Go down the list of those praising your op-ed, and you will see the same people who smeared you as a "birther", who distributed rape mailers against you, who mocked you as a crazy extremist, who accused you of endorsing sexual violence against your opponent, and who will work to defeat you in 2012.

I can't speak for all your supporters, and maybe not even for many of them.  But I'm done defending you against the people who are cheering your op-ed.

So it's time to say goodbye and good luck.

I will not work against you, but I also will not work for you.  There are many more important battles to fight in 2012.

Update 5-24-2011:  Elizabeth Warren is being wooed by Harry Reid and others to run against Brown.  I think Brown will find that a Republican can't win an election by trying to out-liberal a real liberal.

And a fairly devastating account of how Brown was for the Ryan plan before he was against it.

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34 comments:

  1. Tis sad when stuff like this happens but we need to "embrace the suck" and move on, there are many more candidates that need our support (like Cain <- shamless plug) or others we know nothing about.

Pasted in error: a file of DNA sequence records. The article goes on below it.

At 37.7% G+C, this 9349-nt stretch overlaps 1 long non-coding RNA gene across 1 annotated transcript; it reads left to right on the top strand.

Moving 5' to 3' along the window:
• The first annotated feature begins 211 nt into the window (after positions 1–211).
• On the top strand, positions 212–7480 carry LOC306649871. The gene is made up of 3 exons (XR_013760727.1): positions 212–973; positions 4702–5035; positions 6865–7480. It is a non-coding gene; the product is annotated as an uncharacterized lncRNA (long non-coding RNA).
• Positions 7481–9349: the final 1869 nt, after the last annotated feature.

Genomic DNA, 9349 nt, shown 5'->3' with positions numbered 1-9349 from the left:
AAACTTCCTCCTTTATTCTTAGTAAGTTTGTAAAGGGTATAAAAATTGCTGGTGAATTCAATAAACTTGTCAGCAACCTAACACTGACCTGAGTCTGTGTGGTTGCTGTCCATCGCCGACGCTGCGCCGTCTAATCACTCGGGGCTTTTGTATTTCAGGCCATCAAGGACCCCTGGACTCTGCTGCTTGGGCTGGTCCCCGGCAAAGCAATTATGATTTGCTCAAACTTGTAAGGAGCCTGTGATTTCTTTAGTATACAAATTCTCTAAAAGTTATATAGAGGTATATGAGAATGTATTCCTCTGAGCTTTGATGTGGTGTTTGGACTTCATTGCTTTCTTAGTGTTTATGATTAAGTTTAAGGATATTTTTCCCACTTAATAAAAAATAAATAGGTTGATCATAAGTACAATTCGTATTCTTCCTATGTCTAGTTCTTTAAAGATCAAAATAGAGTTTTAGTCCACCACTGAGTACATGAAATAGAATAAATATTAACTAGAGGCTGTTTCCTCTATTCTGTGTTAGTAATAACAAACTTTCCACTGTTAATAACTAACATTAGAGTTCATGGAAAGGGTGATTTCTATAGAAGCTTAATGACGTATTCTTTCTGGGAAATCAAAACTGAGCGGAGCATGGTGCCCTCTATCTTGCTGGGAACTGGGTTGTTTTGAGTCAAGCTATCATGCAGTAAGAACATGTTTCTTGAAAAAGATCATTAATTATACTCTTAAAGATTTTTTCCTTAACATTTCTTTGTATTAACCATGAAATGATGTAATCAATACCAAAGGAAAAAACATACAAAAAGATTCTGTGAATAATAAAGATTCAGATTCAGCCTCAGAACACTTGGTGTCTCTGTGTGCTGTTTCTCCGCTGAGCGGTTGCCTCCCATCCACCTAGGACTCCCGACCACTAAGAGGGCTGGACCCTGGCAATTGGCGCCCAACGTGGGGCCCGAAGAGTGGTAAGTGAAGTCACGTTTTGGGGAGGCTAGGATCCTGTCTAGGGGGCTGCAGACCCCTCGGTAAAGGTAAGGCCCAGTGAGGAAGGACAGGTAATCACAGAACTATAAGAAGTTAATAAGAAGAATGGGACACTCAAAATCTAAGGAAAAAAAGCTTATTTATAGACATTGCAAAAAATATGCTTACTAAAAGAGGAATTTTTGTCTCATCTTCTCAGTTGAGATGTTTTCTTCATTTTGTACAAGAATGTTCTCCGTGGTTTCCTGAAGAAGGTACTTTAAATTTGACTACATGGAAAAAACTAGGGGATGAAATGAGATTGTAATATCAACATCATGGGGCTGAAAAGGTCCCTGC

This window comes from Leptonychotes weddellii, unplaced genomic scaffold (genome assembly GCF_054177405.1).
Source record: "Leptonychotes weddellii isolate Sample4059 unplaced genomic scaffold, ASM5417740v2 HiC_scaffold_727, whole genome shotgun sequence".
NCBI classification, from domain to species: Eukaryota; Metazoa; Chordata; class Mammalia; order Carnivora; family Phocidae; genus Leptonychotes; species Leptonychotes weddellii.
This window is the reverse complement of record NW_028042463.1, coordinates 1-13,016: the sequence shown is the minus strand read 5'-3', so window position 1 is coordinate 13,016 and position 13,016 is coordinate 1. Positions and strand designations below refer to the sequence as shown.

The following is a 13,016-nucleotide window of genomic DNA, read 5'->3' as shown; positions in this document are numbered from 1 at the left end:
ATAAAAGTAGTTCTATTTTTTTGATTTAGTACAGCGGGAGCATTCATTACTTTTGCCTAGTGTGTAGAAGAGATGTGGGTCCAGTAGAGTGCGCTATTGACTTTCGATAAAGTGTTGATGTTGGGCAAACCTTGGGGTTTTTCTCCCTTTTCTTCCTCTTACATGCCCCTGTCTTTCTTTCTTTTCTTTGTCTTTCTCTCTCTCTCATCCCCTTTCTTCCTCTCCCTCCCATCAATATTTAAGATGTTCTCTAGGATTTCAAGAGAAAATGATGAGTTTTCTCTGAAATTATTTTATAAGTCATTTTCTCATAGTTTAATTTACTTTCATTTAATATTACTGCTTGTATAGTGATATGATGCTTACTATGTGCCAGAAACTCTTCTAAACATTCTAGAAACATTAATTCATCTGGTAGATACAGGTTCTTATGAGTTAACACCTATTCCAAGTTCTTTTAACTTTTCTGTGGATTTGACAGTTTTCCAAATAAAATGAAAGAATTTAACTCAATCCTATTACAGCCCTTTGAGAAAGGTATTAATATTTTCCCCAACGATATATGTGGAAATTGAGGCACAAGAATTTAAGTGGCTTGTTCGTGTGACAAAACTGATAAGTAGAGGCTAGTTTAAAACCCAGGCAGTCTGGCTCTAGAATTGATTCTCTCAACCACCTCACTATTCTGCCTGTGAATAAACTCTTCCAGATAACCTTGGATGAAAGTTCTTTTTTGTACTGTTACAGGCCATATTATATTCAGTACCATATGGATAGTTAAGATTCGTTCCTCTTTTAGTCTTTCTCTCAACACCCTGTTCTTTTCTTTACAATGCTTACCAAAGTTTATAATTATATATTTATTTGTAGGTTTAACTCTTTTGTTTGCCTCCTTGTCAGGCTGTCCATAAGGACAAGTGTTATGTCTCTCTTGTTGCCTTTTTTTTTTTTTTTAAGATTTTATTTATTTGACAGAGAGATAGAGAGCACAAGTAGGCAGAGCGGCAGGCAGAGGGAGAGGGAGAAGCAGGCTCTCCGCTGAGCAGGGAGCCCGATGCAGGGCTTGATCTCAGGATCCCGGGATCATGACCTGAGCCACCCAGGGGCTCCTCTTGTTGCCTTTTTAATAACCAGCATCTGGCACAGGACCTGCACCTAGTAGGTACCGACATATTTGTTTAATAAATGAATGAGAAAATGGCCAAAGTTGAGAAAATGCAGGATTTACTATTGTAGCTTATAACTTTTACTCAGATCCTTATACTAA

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  2. It was kind of telling on election night when he said, (basically) "I can't believe it, I'm Scott Brown, I'm from Wrentham, and I drive a truck, and now I'm a Senator from MA".

    Well goll-eee! Scott, may have gotten elected, but what he’s done since then makes it clear that he doesn’t have much going over Gomer, does he?

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  3. "Our country is on an unsustainable fiscal path. But I do not think it requires us to change Medicare as we know it. We can work inside of Medicare to make it more solvent."

    I call that BS from SB.

    Good on you, Professor. Brown is not serious about reform.

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  4. All I can say is it took you long enough to jump off his band wagon - I left it a long time ago. To me he was a traitor within months of his election. Like you, I was very disappointed. It makes one think - just who can you trust to do the right thing?

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  5. I know it wasn't easy writing this entry professor and I wholeheartedly agree with you.

    I predict that if Brown is re-elected there will be little light between him and democrats and you will see his wife and children holding down nice six figure jobs - courtesy of political position.

    I understand the enviroment that Brown has to function in in Massachusetts, but he consistently takes his opposition to fellow Republicans a little too far for my taste.